Figure 1. Structural formulae of the naturally occurring gonadal steroids: (a) testosterone, (b) 17β‐oestradiol, which is derived from testosterone through the action of the enzyme aromatase and (c) equilenin. Structure of the ‘steroid backbone’, labelled according to convention, is shown in the top left‐hand corner of the illustration. Three representative members of the phyto‐oestrogen family, coumestrol, genistein and resveratrol, are shown in (d–f); these plant‐derived oestrogens display weak potencies at the oestrogen receptor. The chemical formula of diethylstilboestrol, a highly potent synthetic nonsteroidal oestrogen, is depicted in (g); DES was originally used to prevent spontaneous abortions, but it is no longer used as a therapeutic agent because of its highly carcinogenic nature Arnal et al., (). The structures of two common nonsteroidal ‘endocrine disrupter compounds’, bisphenol A and DDT, are represented in (h) and (i), respectively; the use of EDCs is now prohibited in most countries. Tamoxifen (j), ICI 182780 (k) and raloxifene (l) serve as examples of nonsteroidal ‘designer oestrogens’ or ‘selective oestrogen receptor modulators’. Tamoxifen is used for the treatment of oestrogen‐dependent breast cancers. ICI 182780 shows greater oestrogen receptor selectivity than tamoxifen and shows considerable potential as a therapeutic agent. Raloxifene was recently approved for use in the prevention of osteoporosis. The structure of 3βAdiol is shown in (m); this compound is reportedly an endogenous oestrogen that shows higher affinity for ERβ than ERα. The inset (top left‐hand corner) shows the structure of the basic ‘steroid rings’.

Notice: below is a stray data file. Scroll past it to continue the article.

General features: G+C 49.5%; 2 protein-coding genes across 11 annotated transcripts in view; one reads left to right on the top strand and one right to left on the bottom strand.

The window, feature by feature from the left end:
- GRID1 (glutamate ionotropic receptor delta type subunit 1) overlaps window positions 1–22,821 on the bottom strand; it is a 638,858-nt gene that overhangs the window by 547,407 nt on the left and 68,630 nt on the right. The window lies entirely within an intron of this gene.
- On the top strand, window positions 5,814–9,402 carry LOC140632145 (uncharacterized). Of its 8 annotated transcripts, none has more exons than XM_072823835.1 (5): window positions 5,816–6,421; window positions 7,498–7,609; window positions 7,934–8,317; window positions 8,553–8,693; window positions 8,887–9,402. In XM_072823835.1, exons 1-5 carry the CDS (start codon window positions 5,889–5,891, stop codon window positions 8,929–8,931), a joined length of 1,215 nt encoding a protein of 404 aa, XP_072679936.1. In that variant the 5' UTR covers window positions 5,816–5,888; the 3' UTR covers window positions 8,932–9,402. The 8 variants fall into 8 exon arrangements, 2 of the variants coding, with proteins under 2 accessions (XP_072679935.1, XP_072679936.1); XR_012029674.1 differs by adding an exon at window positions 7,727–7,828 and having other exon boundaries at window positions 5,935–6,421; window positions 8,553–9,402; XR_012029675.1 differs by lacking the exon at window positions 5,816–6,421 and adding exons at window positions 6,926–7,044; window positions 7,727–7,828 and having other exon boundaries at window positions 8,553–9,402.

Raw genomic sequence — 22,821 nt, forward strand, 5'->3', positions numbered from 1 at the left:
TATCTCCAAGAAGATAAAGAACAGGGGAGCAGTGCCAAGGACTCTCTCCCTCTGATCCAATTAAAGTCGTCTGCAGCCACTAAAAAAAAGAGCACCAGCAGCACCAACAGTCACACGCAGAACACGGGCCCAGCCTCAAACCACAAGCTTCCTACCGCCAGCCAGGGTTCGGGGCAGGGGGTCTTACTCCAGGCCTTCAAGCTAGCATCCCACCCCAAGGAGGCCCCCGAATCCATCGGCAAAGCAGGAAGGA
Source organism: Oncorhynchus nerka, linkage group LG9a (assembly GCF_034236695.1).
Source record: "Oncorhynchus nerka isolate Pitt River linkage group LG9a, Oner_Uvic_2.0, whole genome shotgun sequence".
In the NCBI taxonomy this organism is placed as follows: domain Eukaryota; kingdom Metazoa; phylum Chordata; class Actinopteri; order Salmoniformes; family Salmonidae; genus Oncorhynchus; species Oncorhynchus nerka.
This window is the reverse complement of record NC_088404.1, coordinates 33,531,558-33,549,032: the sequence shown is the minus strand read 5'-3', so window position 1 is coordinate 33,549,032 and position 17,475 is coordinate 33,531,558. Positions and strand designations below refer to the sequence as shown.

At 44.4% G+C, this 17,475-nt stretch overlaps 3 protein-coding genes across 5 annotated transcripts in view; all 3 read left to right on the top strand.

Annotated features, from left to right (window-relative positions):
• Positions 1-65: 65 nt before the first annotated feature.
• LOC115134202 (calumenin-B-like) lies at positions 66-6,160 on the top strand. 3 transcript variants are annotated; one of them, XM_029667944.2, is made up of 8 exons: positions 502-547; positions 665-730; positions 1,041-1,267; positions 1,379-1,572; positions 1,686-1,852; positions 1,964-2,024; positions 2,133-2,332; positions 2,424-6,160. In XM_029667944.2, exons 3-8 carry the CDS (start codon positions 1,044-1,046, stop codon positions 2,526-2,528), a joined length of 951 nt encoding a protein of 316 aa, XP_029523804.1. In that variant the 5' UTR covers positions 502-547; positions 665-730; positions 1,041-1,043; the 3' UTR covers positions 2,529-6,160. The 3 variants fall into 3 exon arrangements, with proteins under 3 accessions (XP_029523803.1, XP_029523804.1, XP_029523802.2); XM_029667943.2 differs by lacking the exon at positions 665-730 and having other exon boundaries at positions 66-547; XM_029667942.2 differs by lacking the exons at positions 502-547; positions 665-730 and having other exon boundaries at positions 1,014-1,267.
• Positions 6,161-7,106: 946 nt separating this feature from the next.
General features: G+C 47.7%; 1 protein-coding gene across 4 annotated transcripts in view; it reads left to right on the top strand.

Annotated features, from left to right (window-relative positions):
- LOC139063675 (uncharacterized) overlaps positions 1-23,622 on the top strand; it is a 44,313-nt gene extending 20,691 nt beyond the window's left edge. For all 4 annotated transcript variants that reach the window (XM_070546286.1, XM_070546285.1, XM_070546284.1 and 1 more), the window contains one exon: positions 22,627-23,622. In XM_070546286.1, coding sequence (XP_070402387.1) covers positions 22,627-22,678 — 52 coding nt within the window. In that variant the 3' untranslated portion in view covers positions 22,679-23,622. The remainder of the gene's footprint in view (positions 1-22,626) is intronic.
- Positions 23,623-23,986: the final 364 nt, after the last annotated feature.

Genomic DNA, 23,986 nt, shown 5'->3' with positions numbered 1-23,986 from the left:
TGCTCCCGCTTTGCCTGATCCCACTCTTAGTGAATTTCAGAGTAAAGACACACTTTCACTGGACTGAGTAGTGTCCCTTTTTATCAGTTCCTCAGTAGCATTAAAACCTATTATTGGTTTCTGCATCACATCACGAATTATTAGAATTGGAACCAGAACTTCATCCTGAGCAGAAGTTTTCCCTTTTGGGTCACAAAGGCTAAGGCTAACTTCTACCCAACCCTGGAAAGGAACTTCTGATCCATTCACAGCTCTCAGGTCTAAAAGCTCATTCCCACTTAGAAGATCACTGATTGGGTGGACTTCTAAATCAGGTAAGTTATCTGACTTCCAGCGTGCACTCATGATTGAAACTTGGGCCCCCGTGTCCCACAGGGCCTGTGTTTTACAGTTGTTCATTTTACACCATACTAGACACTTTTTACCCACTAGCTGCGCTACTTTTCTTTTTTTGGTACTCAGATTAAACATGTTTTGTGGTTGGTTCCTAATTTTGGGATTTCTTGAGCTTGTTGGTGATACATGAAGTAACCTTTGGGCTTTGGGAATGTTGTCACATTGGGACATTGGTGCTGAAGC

Figure 2. Schematic representation of the ovarian cycle in women, based on an average cycle length of 28 days with ovulation occurring on day 14. Note that oestradiol concentrations gradually rise with increasing size of the developing ovarian follicle and reach a peak just before ovulation before declining. The secretory profile of progesterone follows that of the development of the corpus luteum; progesterone levels plummet when the corpus luteum regresses, and this is accompanied by the menstrual bleeding due to sloughing of the endometrium lining the walls of the uterus.
Figure 3. Schematic distribution of ER isoforms (α and β) in the brain, based on published maps generated by immunocytochemistry and in situ hybridisation histochemistry. The map is not comprehensive; it only shows a selection of brain areas relevant to the subject of this article. More complete data can be found at https://www.proteinatlas.org/humanproteome/brain (human brain) and https://portal.brain‐map.org (human and mouse brains). The number of pluses refers to the relative abundance of each isoform. Only those areas of the brain relevant to functions discussed in this article are shown. Several hypothalamic nuclei express one or both ER isoforms; of particular relevance are the preoptic area, which is responsible for the control of sex steroid secretion, and the ventromedial nucleus, which is strongly implicated in the regulation of sexual behaviour.


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Almeida, Osborne FX, and Patchev, Vladimir K(Aug 2020) Oestrogens: Structure, Mechanisms of Action and Role in Mood and Cognition. In: eLS. John Wiley & Sons Ltd, Chichester. http://www.els.net [doi: 10.1002/9780470015902.a0029144]